Some of you are probably too young to remember the TV ad of a bygone era that proclaimed, "When E. F. Hutton speaks, everybody listens!" Well, God's got it all over E.F. Hutton, and it’s inspiring to see the response young women make when they detect within themselves the rumblings of a possible "call" from God to consecrated life. They listen - and are moved to take action. For some, this newly dawning "awareness of call" can be scary, confusing and even anxiety producing. For most, it is recognized as something very important—not to be suppressed or ignored. Whenever possible, it's always good to find others who are feeling similarly so you can reflect together on what you are experiencing, and share to what God may be inviting you.
By now most television watchers have seen the video of Baltimore Ravens player, Ray Rice, hit his girlfriend in an elevator and drag her face down, like a sack of flour, out of the elevator. What was as shocking as this event was the response before the full video appeared. The Ravens owner, general manager, and coach defended Rice. Ravens fans gave Rice a standing ovation when he took the field in a preseason game. Law enforcement officials in New Jersey permitted Rice to begin counseling, and this will result in all charges being erased from his record. Michael Vick received a 19 month prison sentence for engaging in dog fights. Is the message, dogs are more important than women?
I just spent the weekend immersed in Dominican life in Memphis Tennessee. My first activity was to meet several current Memphis Associates – Lynn Lofton, Nancy Ganz, JoAnn Lynn, Amy Moody, Julia Schuster, Gretchen Kirk, Tine Williams, Libba Nance and JoAnne O'Brien-Scott. We gathered in small groups for informal conversations on why they initially committed, have remained Dominican Associates of Peace and what being an Associate means to them.
When I was in Girl Scouts, I learned how make a fire. I collected the tinder, kindling, and large pieces of wood and then constructed and lit the tinder which then lit the kindling and the larger pieces of wood. The fire would leap from the small elements to the larger and the fire would then burn strong and hot.
The Holy Spirit sometimes works in the same way in our own lives. I know that the still small voice inside of me that first began to beckon me to discern my Call – began as a little spark. That spark was tended and fanned into flame by the sisters I met as I discerned my vocation. Perhaps there was a particular sister who did that for you? Perhaps you are a discerner who has a Sister doing that for you now?
Brueggemann, in Chapter 3, decides of all the implied meanings in shalom to focus first on freedom: Jesus Christ frees. God intends freedom. It is clear to us all that our biblical story—our biblical faith—begins in the story of the exodus. Taken historically, that story is about how a band of Israelites were freed one wondrous night long ago. Taken theologically, it is the announcement of how God’s purpose for freedom intruded radically into history and redesigned the direction of history. Now history becomes the story of how God’s purpose for freedom made its powerful way in the affairs of persons and nations. Exodus has given us a model to understand that the key problem in human experience is the problem of oppression, embodied here in the Pharaoh.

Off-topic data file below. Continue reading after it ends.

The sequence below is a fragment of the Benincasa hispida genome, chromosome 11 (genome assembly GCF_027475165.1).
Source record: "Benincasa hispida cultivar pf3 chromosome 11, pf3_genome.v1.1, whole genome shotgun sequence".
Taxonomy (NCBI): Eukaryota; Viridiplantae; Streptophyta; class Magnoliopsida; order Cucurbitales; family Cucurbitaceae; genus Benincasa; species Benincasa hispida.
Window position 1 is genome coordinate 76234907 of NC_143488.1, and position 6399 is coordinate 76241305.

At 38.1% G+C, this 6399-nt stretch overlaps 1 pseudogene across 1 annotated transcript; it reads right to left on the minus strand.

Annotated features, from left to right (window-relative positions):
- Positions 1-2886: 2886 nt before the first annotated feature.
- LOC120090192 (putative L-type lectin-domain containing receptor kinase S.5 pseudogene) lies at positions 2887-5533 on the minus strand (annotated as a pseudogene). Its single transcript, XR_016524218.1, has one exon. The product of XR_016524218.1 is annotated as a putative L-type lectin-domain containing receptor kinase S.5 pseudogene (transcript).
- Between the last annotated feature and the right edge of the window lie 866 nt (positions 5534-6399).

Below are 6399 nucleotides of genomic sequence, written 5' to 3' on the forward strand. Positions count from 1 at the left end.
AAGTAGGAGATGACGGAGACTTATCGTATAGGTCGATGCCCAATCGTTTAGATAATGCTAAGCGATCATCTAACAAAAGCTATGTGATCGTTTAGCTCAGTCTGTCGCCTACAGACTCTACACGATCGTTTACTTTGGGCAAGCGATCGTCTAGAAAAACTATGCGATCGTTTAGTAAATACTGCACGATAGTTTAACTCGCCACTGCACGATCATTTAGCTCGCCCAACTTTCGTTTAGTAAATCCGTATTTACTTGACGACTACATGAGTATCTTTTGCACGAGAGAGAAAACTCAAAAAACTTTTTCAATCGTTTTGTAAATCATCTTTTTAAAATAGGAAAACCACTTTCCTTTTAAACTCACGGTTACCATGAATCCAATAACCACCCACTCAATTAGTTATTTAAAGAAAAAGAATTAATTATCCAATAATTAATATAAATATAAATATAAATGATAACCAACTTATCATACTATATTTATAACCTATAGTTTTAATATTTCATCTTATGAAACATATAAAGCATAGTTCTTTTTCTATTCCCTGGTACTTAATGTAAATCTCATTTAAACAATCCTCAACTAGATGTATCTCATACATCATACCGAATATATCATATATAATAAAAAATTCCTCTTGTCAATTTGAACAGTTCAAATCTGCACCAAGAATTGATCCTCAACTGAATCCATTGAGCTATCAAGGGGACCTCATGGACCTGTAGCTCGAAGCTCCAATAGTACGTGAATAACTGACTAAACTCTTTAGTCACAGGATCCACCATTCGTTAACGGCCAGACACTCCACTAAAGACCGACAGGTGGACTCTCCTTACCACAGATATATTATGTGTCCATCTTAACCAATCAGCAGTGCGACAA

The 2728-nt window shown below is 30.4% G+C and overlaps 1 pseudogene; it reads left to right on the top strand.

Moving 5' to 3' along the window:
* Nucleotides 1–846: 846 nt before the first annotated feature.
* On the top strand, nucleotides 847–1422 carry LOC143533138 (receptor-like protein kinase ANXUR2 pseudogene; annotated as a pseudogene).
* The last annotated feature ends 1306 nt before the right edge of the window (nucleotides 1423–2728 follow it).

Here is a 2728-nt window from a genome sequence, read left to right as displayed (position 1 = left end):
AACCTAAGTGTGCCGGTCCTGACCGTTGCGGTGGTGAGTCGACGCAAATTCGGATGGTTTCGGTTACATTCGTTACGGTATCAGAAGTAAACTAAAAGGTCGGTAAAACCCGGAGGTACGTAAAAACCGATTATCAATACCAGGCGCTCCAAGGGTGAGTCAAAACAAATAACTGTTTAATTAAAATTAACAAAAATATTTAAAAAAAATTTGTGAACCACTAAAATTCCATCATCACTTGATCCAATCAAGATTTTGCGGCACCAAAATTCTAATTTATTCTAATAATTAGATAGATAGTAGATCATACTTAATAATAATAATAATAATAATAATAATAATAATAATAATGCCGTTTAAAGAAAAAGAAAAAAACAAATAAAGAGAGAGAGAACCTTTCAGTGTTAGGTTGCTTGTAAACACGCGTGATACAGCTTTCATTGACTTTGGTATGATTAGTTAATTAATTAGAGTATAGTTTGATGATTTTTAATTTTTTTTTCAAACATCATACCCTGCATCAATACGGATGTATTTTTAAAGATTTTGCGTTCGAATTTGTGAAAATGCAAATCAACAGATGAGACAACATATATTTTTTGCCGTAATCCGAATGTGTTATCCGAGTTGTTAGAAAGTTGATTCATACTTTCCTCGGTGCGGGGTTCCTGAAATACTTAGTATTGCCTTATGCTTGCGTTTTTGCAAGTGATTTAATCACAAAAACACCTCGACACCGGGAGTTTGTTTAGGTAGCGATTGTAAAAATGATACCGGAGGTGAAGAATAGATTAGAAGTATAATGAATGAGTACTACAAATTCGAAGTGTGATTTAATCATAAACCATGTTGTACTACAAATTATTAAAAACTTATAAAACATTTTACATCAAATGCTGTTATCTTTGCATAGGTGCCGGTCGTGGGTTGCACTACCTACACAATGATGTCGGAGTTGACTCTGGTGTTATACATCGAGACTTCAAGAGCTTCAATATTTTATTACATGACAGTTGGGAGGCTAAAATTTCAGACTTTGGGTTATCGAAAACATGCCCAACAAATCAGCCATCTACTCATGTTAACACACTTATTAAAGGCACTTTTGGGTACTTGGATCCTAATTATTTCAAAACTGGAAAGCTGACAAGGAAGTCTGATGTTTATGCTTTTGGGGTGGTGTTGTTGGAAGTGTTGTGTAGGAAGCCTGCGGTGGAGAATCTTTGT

When reflecting on 9/11, I remember a time of great pain and great love, a time of faith and testing, of endings and beginnings. The sky was the bluest I can remember, in contrast to the grayness of the events to come.
Soon after the second plane hit the second twin tower I joined members of the Kentucky Council of Churches for a scheduled meeting. The previously planned agenda was ignored. We shared tears, prayers, silence and fears. What happened at that meeting carried on in the days to come—compassion and gentleness with those around us. Wherever I went I heard people on cell phones saying ‘I love you’ to parents, spouses and friends. There was a sense of urgency to reach out and make certain that people knew we cared.
Sometimes there are events in our lives that deeply touch our hearts and engage our minds and we cannot wait to tell the ones we love all about them! Over the Labor Day Weekend, 13 of us had such an experience in San Antonio, Texas, where we prayed, listened, and deliberated with over 130 other Dominican Sisters in our formation cohort from around the country. This event was named - Dominican Women Afire!
In the days ahead, after we have had some more time to reflect on what we experienced, we hope to share more with you about this San Antonio gathering. We will want to solicit your thoughts and glean your wisdom and insights about ideas that surfaced there for how we all may with Spirit-fed vitality continue to offer our "common treasure"—Dominican Life and Mission—as an OP Family in this 21st Century.
At a recent fund raising dinner for Interfaith Paths to Peace I had the privilege of hearing a reflection on "how I go about peacemaking in my daily life." There were many creative examples of furthering peacemaking in one’s everyday life. I would like to share a few.
Widen your circle. No one is a stranger. We are all just branches of the same tree. When I help you, I am helping myself. This is true, but difficult to see unless we are willing to look deeper and see our common roots. Genetically we are 99.5% the same. Let's build on that circle.
Keep a good question in front of you. A good question focuses our attention without closing off discovery. What does compassion want for ______________ (name of your city/town). Sit with that question for a lifetime.